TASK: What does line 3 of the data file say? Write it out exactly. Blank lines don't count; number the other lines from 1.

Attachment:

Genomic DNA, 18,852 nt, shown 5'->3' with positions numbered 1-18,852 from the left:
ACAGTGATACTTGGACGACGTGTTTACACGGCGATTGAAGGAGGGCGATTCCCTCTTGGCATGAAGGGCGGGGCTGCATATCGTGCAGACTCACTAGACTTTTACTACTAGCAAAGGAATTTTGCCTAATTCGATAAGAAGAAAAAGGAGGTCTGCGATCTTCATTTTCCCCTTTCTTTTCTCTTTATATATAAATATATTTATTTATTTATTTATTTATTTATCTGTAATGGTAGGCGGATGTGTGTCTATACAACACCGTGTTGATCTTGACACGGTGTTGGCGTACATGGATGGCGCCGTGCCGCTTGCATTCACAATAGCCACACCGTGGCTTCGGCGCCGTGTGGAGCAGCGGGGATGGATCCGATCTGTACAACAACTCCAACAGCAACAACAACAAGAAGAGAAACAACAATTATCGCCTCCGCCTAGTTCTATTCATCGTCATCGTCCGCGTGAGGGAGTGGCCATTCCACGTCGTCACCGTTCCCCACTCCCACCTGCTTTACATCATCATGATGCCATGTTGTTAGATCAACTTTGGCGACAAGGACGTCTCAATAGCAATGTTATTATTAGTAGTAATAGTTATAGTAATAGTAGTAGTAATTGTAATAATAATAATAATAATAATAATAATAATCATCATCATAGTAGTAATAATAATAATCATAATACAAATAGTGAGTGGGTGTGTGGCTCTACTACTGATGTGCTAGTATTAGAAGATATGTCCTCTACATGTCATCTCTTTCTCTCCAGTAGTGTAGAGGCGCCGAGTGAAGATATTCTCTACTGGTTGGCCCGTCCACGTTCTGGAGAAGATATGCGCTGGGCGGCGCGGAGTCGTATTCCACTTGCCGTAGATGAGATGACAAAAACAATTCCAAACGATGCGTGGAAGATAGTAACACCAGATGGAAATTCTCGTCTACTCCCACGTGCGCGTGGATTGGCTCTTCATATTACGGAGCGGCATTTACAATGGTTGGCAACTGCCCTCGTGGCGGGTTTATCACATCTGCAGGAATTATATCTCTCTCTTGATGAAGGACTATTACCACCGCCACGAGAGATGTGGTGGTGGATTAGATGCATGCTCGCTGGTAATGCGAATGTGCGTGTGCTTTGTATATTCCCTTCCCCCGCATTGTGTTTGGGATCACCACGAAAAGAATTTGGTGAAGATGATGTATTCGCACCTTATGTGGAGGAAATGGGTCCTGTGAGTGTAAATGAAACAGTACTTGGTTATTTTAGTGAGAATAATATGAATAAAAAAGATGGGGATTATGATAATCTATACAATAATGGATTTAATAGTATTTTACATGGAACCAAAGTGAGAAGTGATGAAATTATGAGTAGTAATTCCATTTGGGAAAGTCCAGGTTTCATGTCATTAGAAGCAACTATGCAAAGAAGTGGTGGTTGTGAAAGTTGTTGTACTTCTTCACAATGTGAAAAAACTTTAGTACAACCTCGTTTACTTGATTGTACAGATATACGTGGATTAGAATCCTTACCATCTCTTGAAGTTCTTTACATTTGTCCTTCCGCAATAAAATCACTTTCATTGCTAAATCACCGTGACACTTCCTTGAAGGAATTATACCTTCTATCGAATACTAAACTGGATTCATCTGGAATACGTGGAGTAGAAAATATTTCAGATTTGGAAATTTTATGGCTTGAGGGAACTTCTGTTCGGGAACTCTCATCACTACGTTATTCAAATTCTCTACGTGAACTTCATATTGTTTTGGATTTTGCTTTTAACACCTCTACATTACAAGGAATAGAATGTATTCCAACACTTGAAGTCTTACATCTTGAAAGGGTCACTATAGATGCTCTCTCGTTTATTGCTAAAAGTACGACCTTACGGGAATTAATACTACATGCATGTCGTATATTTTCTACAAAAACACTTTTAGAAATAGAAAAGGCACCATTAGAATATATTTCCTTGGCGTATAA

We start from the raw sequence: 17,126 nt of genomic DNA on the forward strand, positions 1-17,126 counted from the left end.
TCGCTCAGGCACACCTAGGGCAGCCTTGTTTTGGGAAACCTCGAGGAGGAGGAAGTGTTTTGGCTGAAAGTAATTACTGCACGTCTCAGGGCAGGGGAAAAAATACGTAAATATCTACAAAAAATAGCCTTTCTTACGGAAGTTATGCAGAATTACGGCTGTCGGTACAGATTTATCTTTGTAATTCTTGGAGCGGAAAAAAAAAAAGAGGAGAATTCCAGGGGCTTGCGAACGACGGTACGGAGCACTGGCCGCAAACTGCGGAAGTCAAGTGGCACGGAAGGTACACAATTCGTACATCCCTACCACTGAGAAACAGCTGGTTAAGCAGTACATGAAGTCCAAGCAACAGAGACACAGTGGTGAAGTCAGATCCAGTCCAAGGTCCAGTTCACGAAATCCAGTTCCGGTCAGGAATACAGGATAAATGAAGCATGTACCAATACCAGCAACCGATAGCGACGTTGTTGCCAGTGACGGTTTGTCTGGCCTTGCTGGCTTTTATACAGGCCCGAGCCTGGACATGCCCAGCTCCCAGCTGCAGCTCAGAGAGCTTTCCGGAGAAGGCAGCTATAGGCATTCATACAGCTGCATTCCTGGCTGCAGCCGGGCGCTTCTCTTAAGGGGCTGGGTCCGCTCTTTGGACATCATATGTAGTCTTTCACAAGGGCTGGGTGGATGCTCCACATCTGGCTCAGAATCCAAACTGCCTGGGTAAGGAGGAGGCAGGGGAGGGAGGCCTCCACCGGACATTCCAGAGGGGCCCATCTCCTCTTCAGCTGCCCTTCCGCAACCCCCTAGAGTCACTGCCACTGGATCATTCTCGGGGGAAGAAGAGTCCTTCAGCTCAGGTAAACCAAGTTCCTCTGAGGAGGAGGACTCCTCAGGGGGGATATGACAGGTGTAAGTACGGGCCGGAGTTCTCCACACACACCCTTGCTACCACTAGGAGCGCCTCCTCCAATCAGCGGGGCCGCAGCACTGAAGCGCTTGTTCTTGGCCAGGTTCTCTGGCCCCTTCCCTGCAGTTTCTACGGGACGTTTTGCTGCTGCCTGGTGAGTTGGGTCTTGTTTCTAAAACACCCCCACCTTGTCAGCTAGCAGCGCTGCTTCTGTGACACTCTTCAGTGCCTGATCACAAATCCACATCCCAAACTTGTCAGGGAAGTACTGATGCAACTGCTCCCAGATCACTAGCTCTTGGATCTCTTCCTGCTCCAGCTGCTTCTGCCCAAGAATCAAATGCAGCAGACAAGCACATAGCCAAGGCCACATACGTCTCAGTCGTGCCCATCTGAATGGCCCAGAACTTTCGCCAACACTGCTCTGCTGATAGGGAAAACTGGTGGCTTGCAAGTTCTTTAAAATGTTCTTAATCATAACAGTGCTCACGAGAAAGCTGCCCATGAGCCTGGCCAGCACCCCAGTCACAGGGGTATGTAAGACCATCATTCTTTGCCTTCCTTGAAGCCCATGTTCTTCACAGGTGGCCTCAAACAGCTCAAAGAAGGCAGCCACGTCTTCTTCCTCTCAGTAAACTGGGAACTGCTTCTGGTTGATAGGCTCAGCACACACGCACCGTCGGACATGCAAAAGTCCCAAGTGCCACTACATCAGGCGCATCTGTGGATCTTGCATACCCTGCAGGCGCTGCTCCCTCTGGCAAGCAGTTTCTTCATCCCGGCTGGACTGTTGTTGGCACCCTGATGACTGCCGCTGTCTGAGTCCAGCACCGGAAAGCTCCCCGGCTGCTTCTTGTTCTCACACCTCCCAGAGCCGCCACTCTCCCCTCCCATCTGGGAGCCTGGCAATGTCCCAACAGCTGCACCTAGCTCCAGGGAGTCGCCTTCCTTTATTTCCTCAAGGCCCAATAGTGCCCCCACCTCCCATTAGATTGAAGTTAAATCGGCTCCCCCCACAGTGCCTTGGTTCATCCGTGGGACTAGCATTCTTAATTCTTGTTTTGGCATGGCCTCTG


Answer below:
We start from the raw sequence: 17,126 nt of genomic DNA on the forward strand, positions 1-17,126 counted from the left end.